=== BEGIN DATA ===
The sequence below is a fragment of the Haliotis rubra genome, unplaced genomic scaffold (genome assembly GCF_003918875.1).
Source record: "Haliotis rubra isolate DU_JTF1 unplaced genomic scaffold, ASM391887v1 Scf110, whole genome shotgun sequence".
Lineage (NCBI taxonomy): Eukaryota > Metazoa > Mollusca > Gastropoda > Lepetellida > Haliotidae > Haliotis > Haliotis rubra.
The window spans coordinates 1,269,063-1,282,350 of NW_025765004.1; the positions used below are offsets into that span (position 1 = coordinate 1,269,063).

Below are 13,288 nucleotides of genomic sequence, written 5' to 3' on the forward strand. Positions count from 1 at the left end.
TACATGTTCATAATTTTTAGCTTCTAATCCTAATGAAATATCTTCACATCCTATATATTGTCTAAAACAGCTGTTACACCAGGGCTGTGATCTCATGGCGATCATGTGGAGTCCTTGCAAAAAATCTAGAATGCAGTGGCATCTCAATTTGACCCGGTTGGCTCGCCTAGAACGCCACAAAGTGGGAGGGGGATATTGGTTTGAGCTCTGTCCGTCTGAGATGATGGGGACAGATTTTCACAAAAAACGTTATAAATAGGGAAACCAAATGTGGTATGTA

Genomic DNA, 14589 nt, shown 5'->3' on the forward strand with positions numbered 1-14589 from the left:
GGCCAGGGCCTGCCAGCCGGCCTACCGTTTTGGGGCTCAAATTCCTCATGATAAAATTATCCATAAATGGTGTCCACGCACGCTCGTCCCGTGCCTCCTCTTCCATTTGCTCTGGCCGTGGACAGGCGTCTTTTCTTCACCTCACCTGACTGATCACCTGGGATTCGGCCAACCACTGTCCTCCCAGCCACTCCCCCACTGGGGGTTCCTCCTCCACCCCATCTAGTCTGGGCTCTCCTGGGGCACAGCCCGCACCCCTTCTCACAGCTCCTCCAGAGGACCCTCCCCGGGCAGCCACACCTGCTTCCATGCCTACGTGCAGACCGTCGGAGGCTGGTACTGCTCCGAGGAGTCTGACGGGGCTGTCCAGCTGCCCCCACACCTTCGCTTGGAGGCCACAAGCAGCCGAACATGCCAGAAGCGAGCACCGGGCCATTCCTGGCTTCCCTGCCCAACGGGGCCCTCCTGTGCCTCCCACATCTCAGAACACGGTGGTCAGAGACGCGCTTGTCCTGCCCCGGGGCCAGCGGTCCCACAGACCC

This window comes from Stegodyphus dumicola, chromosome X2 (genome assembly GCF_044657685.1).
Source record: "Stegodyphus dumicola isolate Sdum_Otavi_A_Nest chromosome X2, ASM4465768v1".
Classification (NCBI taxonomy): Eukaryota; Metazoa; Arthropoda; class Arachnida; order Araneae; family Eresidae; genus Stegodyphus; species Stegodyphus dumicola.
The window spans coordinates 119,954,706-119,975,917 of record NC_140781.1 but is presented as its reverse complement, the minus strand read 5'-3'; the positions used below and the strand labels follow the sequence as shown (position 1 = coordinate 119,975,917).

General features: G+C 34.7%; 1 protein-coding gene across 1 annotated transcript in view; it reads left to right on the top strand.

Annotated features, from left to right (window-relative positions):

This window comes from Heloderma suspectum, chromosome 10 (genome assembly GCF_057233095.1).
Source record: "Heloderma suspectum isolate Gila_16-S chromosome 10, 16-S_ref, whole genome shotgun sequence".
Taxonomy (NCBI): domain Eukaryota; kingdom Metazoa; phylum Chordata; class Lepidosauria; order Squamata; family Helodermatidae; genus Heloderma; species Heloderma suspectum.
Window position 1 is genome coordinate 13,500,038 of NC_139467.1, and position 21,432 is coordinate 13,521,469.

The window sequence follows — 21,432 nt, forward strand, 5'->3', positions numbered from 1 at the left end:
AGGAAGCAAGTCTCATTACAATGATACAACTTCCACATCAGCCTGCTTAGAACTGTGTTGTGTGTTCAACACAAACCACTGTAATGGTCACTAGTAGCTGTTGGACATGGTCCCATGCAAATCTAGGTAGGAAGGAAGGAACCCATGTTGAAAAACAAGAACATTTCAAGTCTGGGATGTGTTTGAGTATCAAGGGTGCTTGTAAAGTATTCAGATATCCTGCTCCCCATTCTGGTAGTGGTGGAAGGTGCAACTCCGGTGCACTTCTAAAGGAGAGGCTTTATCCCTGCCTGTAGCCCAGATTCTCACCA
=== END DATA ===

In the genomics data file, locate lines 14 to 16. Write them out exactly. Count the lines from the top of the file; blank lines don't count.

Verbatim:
Annotated features, from left to right (window-relative positions):

This window comes from Heloderma suspectum, chromosome 10 (genome assembly GCF_057233095.1).
Source record: "Heloderma suspectum isolate Gila_16-S chromosome 10, 16-S_ref, whole genome shotgun sequence".